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Researchers Use 3D Imaging Tool To Facilitate Anti-Cancer Drug Screening

According to the World Health Organization, about 1 in 6 deaths were caused by cancer in 2015, making it one of the greatest health challenges of our time. Although the risk of getting cancer can be reduced by leading a healthy lifestyle, drug treatment remains the primary form of combatting this disease.  Unfortunately, current treatments lack efficacy against many cancers, especially at later stages.

Researchers are striving to improve anti-cancer drugs; however, low success rates, long development times, and high costs provide significant barriers in this process.  Lowering these barriers is critical towards improving the quality and quantity of clinical treatments.  In a recently published paper, researchers from Lehigh University, in Bethlehem, PA, explored how a rapidly developing three-dimensional (3D) imaging technology enables non-invasive characterization of in vitro tumor models for high throughput drug screening.

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3D Tumor Spheroids

3D tumor spheroids are spherically shaped tumor cell clusters that use cells from well-established cell lines or are extracted from patients or diseased animals. They can be produced simply and rapidly outside of the body by specific culturing methods. Unlike 2D cell cultures that are commonly seen in the biology labs, 3D tumor spheroids serve as more accurate representations of human tumors, demonstrating similar nutrient gradients, oxygen and metabolic waste dynamics, and drug resistance. In this way, 3D tumor spheroids can provide more predictive value for preclinical anti-cancer drug screening.

3D culture cells. Credit: Yongyang Huang

The Technique

Researchers led by Professor Chao Zhou at Lehigh University utilized a 3D imaging technique called optical coherence tomography (OCT) to obtain high-resolution images of the inside of the spheroids. OCT is a rapidly developing optical imaging technique that works similar to ultrasound. Instead of detecting sound waves, OCT detects back-scattered light from different depths of a biological specimen.

By transverse scanning at multiple locations, a 3D structural image of the spheroid can be acquired and reconstructed in a few seconds. The reconstructed spheroid images have a micron-scale resolution in all three dimensions. Furthermore, OCT doesn’t require any labeling or contrast agents in the spheroid, which allows long-term monitoring without damaging its cell structure.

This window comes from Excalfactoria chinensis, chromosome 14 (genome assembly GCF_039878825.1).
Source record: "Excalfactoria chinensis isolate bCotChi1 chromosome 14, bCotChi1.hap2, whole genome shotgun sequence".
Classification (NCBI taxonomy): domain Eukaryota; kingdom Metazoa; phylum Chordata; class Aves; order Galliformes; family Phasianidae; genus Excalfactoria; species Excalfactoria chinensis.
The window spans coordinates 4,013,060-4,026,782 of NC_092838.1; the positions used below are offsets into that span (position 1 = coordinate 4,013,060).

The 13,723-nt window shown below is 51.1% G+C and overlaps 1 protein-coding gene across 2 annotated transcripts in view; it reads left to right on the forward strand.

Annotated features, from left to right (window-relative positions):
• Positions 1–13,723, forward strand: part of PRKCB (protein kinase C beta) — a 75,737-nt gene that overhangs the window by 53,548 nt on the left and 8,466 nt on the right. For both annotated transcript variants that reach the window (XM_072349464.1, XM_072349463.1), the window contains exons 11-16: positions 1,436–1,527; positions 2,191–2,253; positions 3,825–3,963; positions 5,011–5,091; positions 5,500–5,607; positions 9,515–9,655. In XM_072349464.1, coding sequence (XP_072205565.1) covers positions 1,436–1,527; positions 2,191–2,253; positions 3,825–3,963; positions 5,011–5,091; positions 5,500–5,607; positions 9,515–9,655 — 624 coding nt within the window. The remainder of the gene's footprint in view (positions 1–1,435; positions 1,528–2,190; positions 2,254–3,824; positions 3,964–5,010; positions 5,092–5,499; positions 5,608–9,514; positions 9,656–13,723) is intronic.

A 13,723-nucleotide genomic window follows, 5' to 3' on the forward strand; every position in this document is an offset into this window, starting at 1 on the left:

The Experiment

Researchers at Lehigh University used OCT to characterize 3D tumor spheroids that originated from brain tumors and colon tumors. They monitored the spheroids for over 21 days and observed sizes growing from ~250 μm to ~600 μm in height. They found that these two types of tumor spheroids exhibited distinctive evolutions in their geometric shapes at late growth stages: brain tumor spheroids remained tightly packed spherical shape throughout 21-day development, while colon tumor spheroids became disrupted and flattened after Day 11.

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Credit: Yongyang Huang

By quantifying the growth dynamics of tumor spheroids in terms of size and volume, they demonstrated that OCT is an accurate and robust tool for spheroid imaging, even for those with asymmetric shapes. They further demonstrated that OCT can be used to identify necrotic regions within these tumor spheroids based on increased intrinsic optical attenuation. This non-destructive necrotic region detection technique was confirmed by comparing spheroid images obtained using fluorescence, histology, and immunohistochemistry with corresponding OCT attenuation images. Researchers suggested that this method could be a promising alternative to label-free cell viability tests in tumor spheroids.

The Future

The next step in this process is to utilize OCT to evaluate how drug treatment affects the structure tumor spheroids. The researchers believe that the additional morphological and physiological information provided by this imaging technique, in addition to its high imaging speed, will directly improve efficiency and accuracy of the drug screening step.  Furthermore, screening quality will increase as OCT speed and resolution are continuously improved.

This study, Optical coherence tomography detects necrotic regions and volumetrically quantifies multicellular tumor spheroids, by Yongyang Huang, Shunqiang Wang, Qiongyu Guo, Sarah Kessel, Ian Rubinoff, Leo Li-Ying Chan, Peter Li, Yaling Liu, Jean Qiu, and Chao Zhou from Lehigh University and Nexcelom Bioscience LLC, was recently published in the journal Cancer Research.

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